58% of professionals in the UK have expressed their desire to move to full-time remote working, with a further 30% wanting at least 50% remote working this year.
The findings come from recruiter Robert Walters 2021 Salary Survey – featuring data from the firm’s annual employment trends survey undertaken by 2,000 white-collar professionals.
Lucy Bisset, Director at Robert Walters comments:
“2020 was the year of the world’s largest remote working experiment, and employers would be amiss to think that there wouldn’t be some long-term changes to employee expectations as a result.
“Whilst the pandemic did not necessarily bring about entirely new trends in working-style, it certainly fast-tracked the inevitable around flexible working – speeding the transition up by as much a 5-10 years for some companies.
“We anticipate that some of the changes incorporated into workplaces as a result of Covid-19 in 2020 will be more enshrined in day to day working environments going forward – and for some professional industries there will be an element of remote working embedded for good.”
REMOTE WORKING PERKS
A third (31%) of professionals have enjoyed the flexible hours afforded with home working, and 30% stated that working from home has allowed for an increased focus on wellbeing.
Over a quarter (28%) found that the more regular updates & check-in calls with managers and colleagues during lockdown to be a positive change to their work style.
Leading the list of changes to work that employees would like to keep for this year is the enhanced use of technology, apps & tools – with almost half (47%) of respondents stating that this has improved or benefitted their way of working.
When considering the opportunities presented by Covid-19, a third of professionals (33%) stated that compulsory remote working inadvertently encouraged them to improve on their business communication in a way that office working would not have encouraged – with the reliance on virtual presentations, over-the-phone discussions, and video calls being a key driver in this. In fact, during lockdown professionals in the UK ditched the age-old email (38%), in place of instant messenger (73%), video calls (64%), and telephone calls (59%) as their primary form of workplace communication – as the lack of physical interaction with the outside world drove professionals to be less formal and more conversational with colleagues and acquaintances.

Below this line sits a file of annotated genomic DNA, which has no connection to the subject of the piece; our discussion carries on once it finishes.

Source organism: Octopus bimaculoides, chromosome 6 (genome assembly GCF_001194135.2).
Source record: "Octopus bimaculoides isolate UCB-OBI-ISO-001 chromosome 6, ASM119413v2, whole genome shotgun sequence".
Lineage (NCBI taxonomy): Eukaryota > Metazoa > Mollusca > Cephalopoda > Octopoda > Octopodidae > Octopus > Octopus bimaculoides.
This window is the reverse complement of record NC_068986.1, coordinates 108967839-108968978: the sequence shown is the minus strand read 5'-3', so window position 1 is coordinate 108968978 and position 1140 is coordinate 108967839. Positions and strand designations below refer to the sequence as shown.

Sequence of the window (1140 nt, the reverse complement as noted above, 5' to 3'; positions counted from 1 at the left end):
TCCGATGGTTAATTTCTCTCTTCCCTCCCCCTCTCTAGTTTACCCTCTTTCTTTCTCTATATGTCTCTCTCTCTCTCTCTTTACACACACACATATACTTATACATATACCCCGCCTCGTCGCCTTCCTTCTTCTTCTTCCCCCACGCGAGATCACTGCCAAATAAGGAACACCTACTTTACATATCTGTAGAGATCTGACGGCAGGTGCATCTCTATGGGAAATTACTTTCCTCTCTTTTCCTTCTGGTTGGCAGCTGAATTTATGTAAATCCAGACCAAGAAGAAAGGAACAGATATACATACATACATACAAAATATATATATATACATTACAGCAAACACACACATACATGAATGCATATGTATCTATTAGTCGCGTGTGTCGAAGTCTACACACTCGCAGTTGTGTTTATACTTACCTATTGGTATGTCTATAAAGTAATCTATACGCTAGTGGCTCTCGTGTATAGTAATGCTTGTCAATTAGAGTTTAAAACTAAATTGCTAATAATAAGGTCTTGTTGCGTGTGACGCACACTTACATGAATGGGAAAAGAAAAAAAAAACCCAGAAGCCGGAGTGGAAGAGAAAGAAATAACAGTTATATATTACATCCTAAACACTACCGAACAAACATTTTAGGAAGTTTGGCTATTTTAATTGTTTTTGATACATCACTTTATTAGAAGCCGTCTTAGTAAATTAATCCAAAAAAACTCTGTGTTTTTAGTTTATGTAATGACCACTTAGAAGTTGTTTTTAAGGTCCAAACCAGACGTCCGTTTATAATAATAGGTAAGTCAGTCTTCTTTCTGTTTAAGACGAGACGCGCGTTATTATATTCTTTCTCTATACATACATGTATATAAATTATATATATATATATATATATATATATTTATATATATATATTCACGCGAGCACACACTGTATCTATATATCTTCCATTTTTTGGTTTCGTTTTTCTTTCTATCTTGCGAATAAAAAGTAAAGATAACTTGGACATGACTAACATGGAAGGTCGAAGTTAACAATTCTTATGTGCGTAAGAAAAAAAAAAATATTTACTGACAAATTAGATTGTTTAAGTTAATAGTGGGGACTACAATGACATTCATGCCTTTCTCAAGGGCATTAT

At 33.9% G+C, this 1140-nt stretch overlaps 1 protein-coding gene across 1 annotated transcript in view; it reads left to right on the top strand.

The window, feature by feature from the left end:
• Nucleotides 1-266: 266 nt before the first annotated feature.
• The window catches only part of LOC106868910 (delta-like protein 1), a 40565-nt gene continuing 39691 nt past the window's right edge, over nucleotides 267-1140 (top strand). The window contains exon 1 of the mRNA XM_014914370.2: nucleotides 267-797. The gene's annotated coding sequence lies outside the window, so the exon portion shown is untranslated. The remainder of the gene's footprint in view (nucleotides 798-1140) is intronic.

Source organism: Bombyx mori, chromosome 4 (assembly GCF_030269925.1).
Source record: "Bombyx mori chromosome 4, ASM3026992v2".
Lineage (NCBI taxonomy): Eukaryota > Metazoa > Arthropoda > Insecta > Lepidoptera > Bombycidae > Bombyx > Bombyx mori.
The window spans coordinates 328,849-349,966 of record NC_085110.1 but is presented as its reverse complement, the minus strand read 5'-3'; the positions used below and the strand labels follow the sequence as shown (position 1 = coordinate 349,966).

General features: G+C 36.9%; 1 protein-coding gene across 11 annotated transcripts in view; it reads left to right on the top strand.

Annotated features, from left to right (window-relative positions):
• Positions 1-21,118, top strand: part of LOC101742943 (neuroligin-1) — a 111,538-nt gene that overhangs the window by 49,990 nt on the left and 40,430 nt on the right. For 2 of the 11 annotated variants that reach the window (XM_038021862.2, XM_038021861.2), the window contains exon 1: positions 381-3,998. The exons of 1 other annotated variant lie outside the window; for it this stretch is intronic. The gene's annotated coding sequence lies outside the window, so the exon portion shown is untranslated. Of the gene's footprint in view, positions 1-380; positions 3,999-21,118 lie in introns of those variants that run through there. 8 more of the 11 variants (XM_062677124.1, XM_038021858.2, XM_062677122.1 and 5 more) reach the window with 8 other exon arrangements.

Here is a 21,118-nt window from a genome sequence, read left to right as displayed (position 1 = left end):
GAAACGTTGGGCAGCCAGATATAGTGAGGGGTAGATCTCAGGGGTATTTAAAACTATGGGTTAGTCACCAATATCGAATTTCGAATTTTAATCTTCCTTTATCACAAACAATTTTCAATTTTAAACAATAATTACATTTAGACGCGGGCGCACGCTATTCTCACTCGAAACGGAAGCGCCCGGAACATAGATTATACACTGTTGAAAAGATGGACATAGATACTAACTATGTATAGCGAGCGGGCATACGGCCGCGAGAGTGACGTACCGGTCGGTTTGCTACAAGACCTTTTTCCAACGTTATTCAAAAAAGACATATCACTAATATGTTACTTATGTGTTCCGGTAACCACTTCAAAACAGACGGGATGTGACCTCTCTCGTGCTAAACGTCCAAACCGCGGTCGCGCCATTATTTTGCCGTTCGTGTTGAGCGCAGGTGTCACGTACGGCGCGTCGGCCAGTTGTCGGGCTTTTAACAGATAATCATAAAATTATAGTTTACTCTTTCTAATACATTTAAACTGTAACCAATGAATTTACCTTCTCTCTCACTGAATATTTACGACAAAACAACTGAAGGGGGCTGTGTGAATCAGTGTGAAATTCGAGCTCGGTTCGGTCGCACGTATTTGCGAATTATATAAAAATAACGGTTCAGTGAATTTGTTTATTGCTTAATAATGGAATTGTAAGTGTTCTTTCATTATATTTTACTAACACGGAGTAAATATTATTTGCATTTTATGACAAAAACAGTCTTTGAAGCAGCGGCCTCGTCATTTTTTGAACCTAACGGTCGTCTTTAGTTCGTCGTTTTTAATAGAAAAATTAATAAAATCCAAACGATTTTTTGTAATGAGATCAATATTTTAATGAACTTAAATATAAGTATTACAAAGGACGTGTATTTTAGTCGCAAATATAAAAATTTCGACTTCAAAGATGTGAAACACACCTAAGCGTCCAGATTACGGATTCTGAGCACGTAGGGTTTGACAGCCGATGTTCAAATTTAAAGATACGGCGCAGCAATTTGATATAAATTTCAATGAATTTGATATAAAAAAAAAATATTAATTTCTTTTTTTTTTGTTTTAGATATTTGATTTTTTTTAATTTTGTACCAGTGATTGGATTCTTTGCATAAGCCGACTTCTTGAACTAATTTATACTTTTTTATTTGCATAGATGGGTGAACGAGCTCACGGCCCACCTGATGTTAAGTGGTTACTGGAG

HESITATION FROM EMPLOYERS
An overwhelming 63% of professionals state that their overall expectations of their employer have changed in the past year due to Covid-19.
In positive news, 61% of businesses will be looking to change their offering in response to the change in employee expectations. At the top of employers’ list is reduced or reconfigured office space (59%), enhanced mental health & wellbeing policies (58%), and an increased investment in technology, apps & tools (44%).
Employees who are hoping for full-time remote working are unlikely to get their wish, with a quarter of companies stating that their traditional senior leadership team will be a key barrier to this – with many still preferring a ‘bums on seat’ approach to white-collar working.
Despite 35% of professionals reporting an increase in productivity whilst working from home, an overwhelming 64% of employers flagged that concerns around employee productivity is a key barrier to long term remote working.
Employees experiencing mental health issues on account of social isolation or economic anxiety (35%), and managers ability to oversee virtual teams and autonomous work (33%), were also some of the key challenges highlighted by employers around remote working.
Lucy adds: “A clear finding from the survey is that there are a number of hidden benefits to office working – such as providing structure, professional & personal support, social interaction, and all-round wellbeing benefits – that are not openly being discussed, perhaps due to individual cases or sensitivities.
“With many banging the drum on the benefits of remote working and no longer having to commute, it makes it increasingly difficult for individuals to open up about the value they placed on face-to-face support from management, the ease of working on ergonomic desks & chairs, and the sense of belonging or cultural fit which provides some with a purpose.
“Whilst there is no right answer – companies will really need to take stock of working practices this year to see what will best serve the needs of both employees and the business in the long term.”